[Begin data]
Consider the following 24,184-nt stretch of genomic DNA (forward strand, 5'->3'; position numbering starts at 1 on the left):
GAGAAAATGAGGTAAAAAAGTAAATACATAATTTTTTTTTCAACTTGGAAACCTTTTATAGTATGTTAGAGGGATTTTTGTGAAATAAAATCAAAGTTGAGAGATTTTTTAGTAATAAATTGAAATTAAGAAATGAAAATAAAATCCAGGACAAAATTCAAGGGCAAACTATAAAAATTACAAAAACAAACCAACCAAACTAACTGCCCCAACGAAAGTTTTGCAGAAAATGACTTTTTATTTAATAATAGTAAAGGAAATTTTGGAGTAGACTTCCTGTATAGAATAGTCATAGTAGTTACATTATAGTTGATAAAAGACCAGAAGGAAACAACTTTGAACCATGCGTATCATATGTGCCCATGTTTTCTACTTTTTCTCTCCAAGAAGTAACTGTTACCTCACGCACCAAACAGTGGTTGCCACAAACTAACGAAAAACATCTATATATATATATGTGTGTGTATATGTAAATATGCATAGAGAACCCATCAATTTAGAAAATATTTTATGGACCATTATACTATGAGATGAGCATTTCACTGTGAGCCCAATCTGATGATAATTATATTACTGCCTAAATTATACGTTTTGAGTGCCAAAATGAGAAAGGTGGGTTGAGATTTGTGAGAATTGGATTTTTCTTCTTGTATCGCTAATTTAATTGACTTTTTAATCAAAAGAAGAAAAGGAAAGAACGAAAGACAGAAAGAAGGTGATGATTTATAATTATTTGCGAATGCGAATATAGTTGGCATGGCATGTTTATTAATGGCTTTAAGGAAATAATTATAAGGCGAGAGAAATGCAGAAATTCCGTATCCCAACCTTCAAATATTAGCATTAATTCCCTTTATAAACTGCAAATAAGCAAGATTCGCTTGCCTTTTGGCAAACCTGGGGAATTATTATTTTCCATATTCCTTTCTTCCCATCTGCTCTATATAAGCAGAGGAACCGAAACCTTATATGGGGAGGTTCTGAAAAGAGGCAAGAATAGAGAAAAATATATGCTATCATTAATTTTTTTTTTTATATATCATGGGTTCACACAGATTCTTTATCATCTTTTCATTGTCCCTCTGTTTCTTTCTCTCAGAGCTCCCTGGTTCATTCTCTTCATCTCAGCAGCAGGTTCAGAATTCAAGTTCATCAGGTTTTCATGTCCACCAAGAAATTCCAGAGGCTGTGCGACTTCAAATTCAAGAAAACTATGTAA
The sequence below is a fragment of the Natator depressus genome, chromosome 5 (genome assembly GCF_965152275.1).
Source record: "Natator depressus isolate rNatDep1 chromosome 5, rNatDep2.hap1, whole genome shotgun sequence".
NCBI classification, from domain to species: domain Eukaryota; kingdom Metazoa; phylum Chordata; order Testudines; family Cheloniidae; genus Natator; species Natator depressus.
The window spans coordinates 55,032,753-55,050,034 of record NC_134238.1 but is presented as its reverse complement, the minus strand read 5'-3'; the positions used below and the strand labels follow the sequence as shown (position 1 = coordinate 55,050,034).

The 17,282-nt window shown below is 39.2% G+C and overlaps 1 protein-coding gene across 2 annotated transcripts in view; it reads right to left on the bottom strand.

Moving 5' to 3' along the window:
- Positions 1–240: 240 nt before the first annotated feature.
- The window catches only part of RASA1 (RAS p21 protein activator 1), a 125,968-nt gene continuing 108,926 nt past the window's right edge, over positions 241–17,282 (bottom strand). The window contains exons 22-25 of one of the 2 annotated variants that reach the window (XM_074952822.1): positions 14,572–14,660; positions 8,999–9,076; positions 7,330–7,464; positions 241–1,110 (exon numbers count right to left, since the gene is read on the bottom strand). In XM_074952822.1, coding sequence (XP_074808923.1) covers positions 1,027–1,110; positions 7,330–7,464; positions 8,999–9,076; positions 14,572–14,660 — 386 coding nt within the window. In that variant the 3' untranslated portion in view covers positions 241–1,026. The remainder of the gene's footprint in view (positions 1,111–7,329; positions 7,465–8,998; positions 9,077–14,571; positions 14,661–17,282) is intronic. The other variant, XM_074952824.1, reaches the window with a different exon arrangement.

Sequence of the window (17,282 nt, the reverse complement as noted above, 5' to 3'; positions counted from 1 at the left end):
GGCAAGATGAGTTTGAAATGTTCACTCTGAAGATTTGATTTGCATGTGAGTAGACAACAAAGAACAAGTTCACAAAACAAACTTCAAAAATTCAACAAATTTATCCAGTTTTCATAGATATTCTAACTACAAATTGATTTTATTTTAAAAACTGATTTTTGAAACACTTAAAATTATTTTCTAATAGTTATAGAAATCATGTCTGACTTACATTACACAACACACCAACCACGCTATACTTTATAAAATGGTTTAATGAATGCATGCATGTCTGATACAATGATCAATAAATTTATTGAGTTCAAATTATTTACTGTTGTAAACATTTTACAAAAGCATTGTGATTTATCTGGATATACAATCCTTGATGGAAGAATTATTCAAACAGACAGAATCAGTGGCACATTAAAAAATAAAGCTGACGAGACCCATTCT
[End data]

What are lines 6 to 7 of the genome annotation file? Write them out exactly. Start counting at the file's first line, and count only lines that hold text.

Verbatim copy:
The window spans coordinates 55,032,753-55,050,034 of record NC_134238.1 but is presented as its reverse complement, the minus strand read 5'-3'; the positions used below and the strand labels follow the sequence as shown (position 1 = coordinate 55,050,034).

The 17,282-nt window shown below is 39.2% G+C and overlaps 1 protein-coding gene across 2 annotated transcripts in view; it reads right to left on the bottom strand.